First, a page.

This Time, Keselowski The Winner In A Fuel Mileage Race

A couple of random thoughts after the STP 400 at Kansas Speedway;


** Fuel mileage races in NASCAR certainly don’t excite us nearly as much as last lap, multicar dashes to the checkered flag, but they do have their elements of drama.

Consider the last two Sprint Cup events, last week at Charlotte and this past Sunday at Kansas. Both were, ultimately, fuel mileage races in which the winner was going to be the team that most ably managed gas mileage – either through strategy, driver tactics or both.

As hard as he tried at Charlotte, Dale Earnhardt Jr. ran out of gas just as he came through the third and fourth turns at Charlotte Motor Speedway while leading on the last lap.

As a result Kevin Harvick whisked by Earnhardt Jr. and snatched his third victory of the year.

You can imagine how disappointed the Earnhardt Jr. fans were as they hoped to see their man win his first races in 104 tries. It might have been dramatic but they certainly didn’t give a hoot.

Ironically, Earnhardt Jr. figured prominently in the finish at Kansas.

This time, however, he didn’t run out of gas. He just could not catch Brad Keselowski, who played his team’s fuel strategy beautifully to win the second race of his career.

Keselowski made his final pit stop with 57 laps remaining in the 267-lap race. He was in 10th place at the time and his crew chief, Paul Wolfe, calculated that should the event proceed unabated under the green flag, Keselowski would – make that could – have enough gas to finish without pitting.

But it was clear that to make it, Keselowski would have to preserve as much fuel as possible.

Keselowski watched car after car peel off for pit road, among them those of Denny Hamlin, who stopped on lap 215 and Earnhardt Jr., who took gas one lap later.

Keselowski took the lead when teammate Kurt Busch pitted just 10 laps shy of the finish.

If Keselowski had enough gas to make it, surely Hamlin and Earnhardt Jr. did as well.

So the question became, would Keselowski make it to the finish or be overtaken by either Hamlin or Earnhardt Jr.? That was the drama.

Wolfe said after the race that he knew Keselowski had a shot.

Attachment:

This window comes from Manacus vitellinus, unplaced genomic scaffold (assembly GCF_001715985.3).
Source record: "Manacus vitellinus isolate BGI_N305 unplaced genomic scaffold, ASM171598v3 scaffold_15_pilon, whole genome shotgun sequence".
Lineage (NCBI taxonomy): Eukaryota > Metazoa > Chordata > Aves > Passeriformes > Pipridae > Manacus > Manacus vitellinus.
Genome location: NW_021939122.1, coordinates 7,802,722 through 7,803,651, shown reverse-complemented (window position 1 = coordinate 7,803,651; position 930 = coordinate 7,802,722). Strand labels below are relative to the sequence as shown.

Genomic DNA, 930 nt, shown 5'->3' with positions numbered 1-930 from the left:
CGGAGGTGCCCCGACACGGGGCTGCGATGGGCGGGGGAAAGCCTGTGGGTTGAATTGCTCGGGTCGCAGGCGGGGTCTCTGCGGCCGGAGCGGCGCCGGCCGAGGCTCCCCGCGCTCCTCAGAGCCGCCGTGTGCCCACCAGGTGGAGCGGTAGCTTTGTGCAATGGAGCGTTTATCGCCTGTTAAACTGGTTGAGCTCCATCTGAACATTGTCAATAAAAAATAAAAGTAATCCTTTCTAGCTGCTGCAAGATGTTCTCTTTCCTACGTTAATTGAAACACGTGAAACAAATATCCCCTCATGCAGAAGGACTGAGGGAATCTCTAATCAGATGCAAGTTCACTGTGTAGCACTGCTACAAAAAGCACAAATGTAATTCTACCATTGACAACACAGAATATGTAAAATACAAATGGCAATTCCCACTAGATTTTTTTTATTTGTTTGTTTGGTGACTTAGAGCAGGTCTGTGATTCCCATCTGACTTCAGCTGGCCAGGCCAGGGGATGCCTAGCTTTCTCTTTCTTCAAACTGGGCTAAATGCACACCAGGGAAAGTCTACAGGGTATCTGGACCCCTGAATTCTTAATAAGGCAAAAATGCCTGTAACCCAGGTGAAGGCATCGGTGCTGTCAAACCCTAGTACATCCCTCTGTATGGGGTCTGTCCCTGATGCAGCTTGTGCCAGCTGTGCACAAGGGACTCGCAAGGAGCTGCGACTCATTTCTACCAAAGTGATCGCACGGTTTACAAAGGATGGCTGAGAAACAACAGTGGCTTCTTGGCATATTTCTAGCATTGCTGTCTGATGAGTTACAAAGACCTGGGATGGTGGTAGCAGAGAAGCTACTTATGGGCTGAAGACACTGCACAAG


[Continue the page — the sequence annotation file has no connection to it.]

“We started picking up a lot of speed there,” Wolfe said. “I don’t know if it was clean air or what. As everybody kept pulling off and pitting, we got faster and faster.”

Fast or not, Keselowski still went into reserve mode. As was ably presented on the Fox broadcast, the 27-year-old driver repeatedly rolled out of the gas and let the engine idle through the turns, thereby conserving fuel.

For a while, Earnhardt Jr., running in second place, seemed to be advancing on Keselowski. But his attacked stalled and he finished 2.8 seconds in arrears.

This time, at least, Earnhardt Jr. didn’t lose by running out of gas. His second-straight runnerup finish propelled him one position in the point standings, into third.

As said, fuel mileage races don’t provide many nail-biting finishes. And some fans tend to write off winners of such events as guys who simply “got lucky” because of circumstances.

That my be true in some instances, but fuel mileage races tend to remind us there is much more to successful racing than a fast car and pit crew.

There’s strategy, for example. When a crew chief makes the call to avoid the pits as a race winds to its conclusion, often he’s taking a big gamble.

Sure, he’s been given estimates and such, but estimates are just that – calculated guesses.

And guesses can be wrong. They often are.

As much as strategy can play a role in fuel mileage events, driving can as well.

When it comes to gas mileage, obviously it’s not about going fast. It’s about driving properly according to the situation – using all the tricks available and at the right time.

Which means, obviously, a driver has to know a great deal more than how to mash the gas. Some competitors have learned this better than others.

It’s all simply another facet of racing, which, no matter what we think of it, comes into play and can determine who wins or loses.

Last week, Earnhardt Jr. lost.

This week, Keselowski won.

When it comes to fuel mileage racing, rest assured, in the future there will be other names.


** The 2011 season started with five different winners in the first five races.

Keselowski became the sixth different winner in the last six races. Interestingly, he is one of a few drivers who didn’t figure prominently in pre-season forecasts.

Others include Trevor Bayne, who won at Daytona, and Regan Smith, the winner at Darlington.

I don’t think anyone can complain when drivers win for the first time or are victorious when given little chance to be.

While this year’s new winners may be surprising, what is more so is to learn what drivers haven’t won and, by all accounts, were expected to by now.

They include Kurt Busch, Tony Stewart, Clint Bowyer, Ryan Newman, Hamlin, Greg Biffle, Jeff Burton and, OK, Mark Martin.

All of them, save Biffle, Burton and Martin, are among the top 10 in points and are, as of now, on target to make the Chase.

Speaking of points, under the new system, two “wildcard” selections for the Chase will be made among the top 20 in the standings, placed according to their number of victories.

The only driver among the top 20 and presently OK for the Chase is Jeff Gordon, ranked No. 13 with one victory.

Keselowski at 21st, Smith at 29th and Bayne, at 45th, are all out of contention for now – and other than Keselowski, it appears even another victory won’t do much good.

On the other hand, Kevin Harvick, Kyle Busch and Matt Kenseth are virtually assured of places in the Chase.

Harvick is fourth in points with three wins, Busch in fifth and Kenseth in seventh, each with two victories.

It would appear that, points-wise, they are going to have to sink like stones in water to miss the Chase.


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